So, the Federal Reserve could not spot the dotcom bubble, explained Greenspan. But once it had burst, steps could be taken to ease its fallout, Greenspan felt. As he said in a speech titled Economic Volatility on 30 August 2002: "The notion that a well-timed incremental tightening could have been calibrated to prevent the late 1990s bubble is almost surely an illusion. Instead, we noted in the previously cited mid-1999 con¬gressional testimony the need to focus on policies ‘to mitigate the fallout when it occurs and, hopefully, ease the transition to the next expansion.’"

There is a fundamental problem with this argument. Greenspan was basically saying that the Federal Reserve could not recognize a bubble, but it could figure out when the same bubble had burst.

Rajan exposes the flaw in this argument in his book Fault Lines. As he wrote: "This speech seemed to be a post facto rationalization of why Green¬span had not acted more forcefully on his prescient 1996 intuition: he was now saying the Fed should not intervene when it thought asset prices were too high but that it could recognize a bust when it happened and would pick up the pieces." Greenspan had used the term "irrational exuberance" to describe the dotcom bubble in a speech he had made in December 1996, and then chosen to do nothing about it.

Rajan clearly does not believe in the fact that a central bank cannot identify a bubble. What he said today regarding property prices being high and that they need to fall, before people can start buying homes again, clearly proves that.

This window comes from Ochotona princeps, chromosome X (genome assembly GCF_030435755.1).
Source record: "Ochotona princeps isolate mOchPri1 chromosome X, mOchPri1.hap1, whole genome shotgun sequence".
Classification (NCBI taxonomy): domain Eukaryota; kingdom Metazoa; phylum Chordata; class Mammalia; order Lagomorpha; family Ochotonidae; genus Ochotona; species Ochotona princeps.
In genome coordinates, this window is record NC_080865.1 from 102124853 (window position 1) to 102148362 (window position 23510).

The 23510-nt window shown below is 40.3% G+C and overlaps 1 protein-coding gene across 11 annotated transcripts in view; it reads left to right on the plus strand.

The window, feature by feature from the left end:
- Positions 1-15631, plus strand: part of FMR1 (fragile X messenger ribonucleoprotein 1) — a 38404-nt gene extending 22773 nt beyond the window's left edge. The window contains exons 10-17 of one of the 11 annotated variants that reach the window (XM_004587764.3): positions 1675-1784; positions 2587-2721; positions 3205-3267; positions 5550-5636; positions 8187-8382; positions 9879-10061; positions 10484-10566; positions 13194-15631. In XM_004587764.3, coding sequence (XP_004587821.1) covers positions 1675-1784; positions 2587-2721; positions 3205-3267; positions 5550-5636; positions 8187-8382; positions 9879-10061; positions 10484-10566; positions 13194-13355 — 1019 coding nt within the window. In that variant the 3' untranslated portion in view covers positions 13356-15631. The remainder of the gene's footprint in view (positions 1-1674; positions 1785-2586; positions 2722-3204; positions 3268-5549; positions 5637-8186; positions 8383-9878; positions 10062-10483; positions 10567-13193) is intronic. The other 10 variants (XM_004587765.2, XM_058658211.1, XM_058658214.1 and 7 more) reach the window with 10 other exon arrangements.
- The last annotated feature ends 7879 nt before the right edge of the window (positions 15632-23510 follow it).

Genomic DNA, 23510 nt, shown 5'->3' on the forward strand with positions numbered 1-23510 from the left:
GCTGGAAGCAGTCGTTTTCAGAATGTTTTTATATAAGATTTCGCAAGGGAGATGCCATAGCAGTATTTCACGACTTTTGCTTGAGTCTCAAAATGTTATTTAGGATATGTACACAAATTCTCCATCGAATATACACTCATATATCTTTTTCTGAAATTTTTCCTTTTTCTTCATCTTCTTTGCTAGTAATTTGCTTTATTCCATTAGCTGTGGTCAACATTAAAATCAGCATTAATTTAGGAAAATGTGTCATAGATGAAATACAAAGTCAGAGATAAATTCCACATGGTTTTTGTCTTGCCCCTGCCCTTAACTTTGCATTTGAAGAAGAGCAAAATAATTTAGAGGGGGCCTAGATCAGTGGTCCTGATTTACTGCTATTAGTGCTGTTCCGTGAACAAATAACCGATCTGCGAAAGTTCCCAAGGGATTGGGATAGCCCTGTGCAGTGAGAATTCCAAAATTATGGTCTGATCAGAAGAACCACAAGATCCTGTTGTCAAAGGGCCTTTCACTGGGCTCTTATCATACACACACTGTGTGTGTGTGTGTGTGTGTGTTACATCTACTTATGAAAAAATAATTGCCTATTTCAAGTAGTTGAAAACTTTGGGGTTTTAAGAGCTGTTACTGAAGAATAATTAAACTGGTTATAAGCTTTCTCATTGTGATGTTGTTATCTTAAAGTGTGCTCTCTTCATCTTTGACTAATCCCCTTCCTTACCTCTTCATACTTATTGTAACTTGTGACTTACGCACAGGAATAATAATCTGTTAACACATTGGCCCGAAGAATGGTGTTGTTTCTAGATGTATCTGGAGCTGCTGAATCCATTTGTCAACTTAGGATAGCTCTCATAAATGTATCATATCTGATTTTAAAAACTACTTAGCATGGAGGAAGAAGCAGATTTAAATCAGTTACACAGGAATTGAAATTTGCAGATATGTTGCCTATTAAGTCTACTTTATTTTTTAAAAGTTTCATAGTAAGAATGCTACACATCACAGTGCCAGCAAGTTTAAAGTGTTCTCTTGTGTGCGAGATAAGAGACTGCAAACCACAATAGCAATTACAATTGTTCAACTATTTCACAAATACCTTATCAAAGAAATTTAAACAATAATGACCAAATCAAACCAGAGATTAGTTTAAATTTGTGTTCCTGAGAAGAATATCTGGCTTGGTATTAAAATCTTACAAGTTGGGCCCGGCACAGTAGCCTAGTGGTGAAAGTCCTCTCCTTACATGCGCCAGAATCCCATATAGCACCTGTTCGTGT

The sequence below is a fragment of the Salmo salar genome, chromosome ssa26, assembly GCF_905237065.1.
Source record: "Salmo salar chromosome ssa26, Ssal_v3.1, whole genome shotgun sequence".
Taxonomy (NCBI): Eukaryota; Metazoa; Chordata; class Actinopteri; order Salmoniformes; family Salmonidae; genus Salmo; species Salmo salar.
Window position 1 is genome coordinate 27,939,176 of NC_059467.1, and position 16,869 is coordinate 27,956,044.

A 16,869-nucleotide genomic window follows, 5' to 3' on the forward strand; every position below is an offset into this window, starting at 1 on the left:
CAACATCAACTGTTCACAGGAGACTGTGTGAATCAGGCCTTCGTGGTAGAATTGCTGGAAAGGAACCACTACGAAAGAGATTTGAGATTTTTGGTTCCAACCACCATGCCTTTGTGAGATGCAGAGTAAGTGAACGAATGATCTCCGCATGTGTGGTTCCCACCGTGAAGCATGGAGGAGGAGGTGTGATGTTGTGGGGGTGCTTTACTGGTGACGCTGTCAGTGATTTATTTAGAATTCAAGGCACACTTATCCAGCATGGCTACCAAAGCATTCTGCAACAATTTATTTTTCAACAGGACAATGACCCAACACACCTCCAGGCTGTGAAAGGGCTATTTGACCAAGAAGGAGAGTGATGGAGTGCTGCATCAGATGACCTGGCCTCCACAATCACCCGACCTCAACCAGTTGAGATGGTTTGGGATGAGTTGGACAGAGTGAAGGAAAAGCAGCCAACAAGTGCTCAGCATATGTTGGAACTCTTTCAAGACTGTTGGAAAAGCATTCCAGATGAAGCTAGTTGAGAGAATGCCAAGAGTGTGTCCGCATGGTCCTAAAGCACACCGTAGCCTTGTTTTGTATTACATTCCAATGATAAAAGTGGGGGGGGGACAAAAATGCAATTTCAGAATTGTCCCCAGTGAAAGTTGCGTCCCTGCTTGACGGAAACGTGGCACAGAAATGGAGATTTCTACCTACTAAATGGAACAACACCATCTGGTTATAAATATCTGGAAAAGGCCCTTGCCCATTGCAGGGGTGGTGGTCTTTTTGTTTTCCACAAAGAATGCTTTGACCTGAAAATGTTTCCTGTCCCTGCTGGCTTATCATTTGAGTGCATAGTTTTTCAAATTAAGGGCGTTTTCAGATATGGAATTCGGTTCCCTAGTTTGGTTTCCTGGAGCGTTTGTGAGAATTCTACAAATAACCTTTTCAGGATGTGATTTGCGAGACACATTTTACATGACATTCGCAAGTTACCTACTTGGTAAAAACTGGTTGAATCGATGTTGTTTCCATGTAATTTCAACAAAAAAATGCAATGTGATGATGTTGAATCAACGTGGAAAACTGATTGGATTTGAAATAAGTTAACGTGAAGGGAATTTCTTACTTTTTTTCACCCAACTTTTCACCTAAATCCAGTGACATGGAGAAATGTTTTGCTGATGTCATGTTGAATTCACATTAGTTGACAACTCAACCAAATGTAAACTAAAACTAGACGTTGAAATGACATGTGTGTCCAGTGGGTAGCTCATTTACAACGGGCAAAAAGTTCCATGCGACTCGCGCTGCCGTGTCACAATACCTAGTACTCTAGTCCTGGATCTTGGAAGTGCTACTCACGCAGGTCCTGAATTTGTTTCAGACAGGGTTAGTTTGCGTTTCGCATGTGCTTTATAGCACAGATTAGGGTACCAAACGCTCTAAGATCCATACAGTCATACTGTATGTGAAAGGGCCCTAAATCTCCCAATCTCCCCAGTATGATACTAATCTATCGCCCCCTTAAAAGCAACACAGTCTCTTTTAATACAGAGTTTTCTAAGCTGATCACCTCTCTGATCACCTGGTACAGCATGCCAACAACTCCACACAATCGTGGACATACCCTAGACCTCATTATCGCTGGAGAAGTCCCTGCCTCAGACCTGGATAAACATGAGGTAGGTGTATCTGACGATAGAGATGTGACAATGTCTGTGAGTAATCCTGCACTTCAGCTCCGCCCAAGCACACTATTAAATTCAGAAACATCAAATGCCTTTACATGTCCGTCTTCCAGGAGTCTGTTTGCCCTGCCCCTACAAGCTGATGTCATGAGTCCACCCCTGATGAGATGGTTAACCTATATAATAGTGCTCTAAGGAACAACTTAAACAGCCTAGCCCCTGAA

Further, the real estate wallahs seem to have come up with a new explanation for why real estate prices cannot fall any further(they have barely fallen to start with). As Shishir Baijal, chairman and managing director of Knight Frank India, a real estate consultancy, told Mint recently: "Theoretically, if prices come down, perhaps the demand can increase. But I’m not sure if developers have any leeway left now for reducing prices. This is because input cost has increased quite a lot over the past few years— be it cost of labour, construction and material, or even the historical cost of land itself, which is very high. It does not look like there is any scope left for a serious correction in prices."

This, after he had said: "There is a mismatch [between demand and supply] because people are finding it unaffordable (to buy)." And this came, after he had said: "If you look at investor demand, property is not their primary choice anymore. This is due to muted price appreciation, high level of unsold inventory, and the fact that there are other more lucrative financial instruments to choose from. Earlier, there weren’t any options as the equity market was not performing."

So, investors are not buying because they are not getting high returns from investing in real estate, anymore. The end users are not buying because prices are high. But prices will still not fall, say the real estate wallahs. What sort of an argument is that?

If home prices do not fall, the real estate sector will continue to remain in a mess for a much longer period of time. The market will go through what analysts call a longer time correction (i.e. prices will stagnate for a long period), if prices don’t fall. And this can’t possibly be good for anyone—buyers will continue to stay away, and sellers won’t be able to sell.

This will mean that the real estate companies will continue to hold on to unsold homes that they have accumulated over the years. Given this, Rajan was absolutely right when he said if the market has to function, and buy and sell transactions have to happen, home prices need to fall. The sooner the real estate wallahs understand this, the better it will be for all of us.